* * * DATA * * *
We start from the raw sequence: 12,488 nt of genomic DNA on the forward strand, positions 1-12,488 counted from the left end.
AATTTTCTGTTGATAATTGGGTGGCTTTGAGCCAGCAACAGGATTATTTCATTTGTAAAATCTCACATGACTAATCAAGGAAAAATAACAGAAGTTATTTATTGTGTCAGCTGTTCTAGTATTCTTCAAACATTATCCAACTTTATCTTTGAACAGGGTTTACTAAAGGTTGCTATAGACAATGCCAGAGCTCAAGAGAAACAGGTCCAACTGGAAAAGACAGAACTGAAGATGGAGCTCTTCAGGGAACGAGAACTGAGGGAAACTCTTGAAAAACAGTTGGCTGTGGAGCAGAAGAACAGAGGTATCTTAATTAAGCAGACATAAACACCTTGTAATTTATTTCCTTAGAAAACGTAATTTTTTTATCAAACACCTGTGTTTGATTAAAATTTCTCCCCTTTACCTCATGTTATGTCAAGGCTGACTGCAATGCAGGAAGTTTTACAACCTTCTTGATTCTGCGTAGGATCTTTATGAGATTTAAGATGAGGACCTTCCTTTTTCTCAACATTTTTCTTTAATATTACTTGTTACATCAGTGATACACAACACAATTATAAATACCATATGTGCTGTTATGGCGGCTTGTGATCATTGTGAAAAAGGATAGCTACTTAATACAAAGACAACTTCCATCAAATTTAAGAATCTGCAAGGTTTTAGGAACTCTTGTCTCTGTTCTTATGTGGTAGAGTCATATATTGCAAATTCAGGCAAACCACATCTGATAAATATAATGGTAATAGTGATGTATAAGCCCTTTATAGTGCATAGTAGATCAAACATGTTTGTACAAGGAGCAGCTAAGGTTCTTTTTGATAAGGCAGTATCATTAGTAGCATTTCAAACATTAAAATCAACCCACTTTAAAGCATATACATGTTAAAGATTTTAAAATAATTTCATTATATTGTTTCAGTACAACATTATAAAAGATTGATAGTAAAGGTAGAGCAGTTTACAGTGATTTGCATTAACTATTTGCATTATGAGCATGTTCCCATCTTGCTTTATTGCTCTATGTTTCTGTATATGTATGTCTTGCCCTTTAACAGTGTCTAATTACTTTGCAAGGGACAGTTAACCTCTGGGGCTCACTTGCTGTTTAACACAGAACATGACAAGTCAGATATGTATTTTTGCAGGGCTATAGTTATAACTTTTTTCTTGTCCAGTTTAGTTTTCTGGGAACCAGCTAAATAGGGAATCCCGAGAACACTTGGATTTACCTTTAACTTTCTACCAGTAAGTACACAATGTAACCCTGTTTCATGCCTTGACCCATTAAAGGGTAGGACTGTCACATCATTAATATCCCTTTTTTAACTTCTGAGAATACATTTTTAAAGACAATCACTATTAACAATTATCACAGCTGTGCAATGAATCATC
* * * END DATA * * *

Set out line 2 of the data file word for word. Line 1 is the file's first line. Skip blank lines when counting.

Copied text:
AATTTTCTGTTGATAATTGGGTGGCTTTGAGCCAGCAACAGGATTATTTCATTTGTAAAATCTCACATGACTAATCAAGGAAAAATAACAGAAGTTATTTATTGTGTCAGCTGTTCTAGTATTCTTCAAACATTATCCAACTTTATCTTTGAACAGGGTTTACTAAAGGTTGCTATAGACAATGCCAGAGCTCAAGAGAAACAGGTCCAACTGGAAAAGACAGAACTGAAGATGGAGCTCTTCAGGGAACGAGAACTGAGGGAAACTCTTGAAAAACAGTTGGCTGTGGAGCAGAAGAACAGAGGTATCTTAATTAAGCAGACATAAACACCTTGTAATTTATTTCCTTAGAAAACGTAATTTTTTTATCAAACACCTGTGTTTGATTAAAATTTCTCCCCTTTACCTCATGTTATGTCAAGGCTGACTGCAATGCAGGAAGTTTTACAACCTTCTTGATTCTGCGTAGGATCTTTATGAGATTTAAGATGAGGACCTTCCTTTTTCTCAACATTTTTCTTTAATATTACTTGTTACATCAGTGATACACAACACAATTATAAATACCATATGTGCTGTTATGGCGGCTTGTGATCATTGTGAAAAAGGATAGCTACTTAATACAAAGACAACTTCCATCAAATTTAAGAATCTGCAAGGTTTTAGGAACTCTTGTCTCTGTTCTTATGTGGTAGAGTCATATATTGCAAATTCAGGCAAACCACATCTGATAAATATAATGGTAATAGTGATGTATAAGCCCTTTATAGTGCATAGTAGATCAAACATGTTTGTACAAGGAGCAGCTAAGGTTCTTTTTGATAAGGCAGTATCATTAGTAGCATTTCAAACATTAAAATCAACCCACTTTAAAGCATATACATGTTAAAGATTTTAAAATAATTTCATTATATTGTTTCAGTACAACATTATAAAAGATTGATAGTAAAGGTAGAGCAGTTTACAGTGATTTGCATTAACTATTTGCATTATGAGCATGTTCCCATCTTGCTTTATTGCTCTATGTTTCTGTATATGTATGTCTTGCCCTTTAACAGTGTCTAATTACTTTGCAAGGGACAGTTAACCTCTGGGGCTCACTTGCTGTTTAACACAGAACATGACAAGTCAGATATGTATTTTTGCAGGGCTATAGTTATAACTTTTTTCTTGTCCAGTTTAGTTTTCTGGGAACCAGCTAAATAGGGAATCCCGAGAACACTTGGATTTACCTTTAACTTTCTACCAGTAAGTACACAATGTAACCCTGTTTCATGCCTTGACCCATTAAAGGGTAGGACTGTCACATCATTAATATCCCTTTTTTAACTTCTGAGAATACATTTTTAAAGACAATCACTATTAACAATTATCACAGCTGTGCAATGAATCATC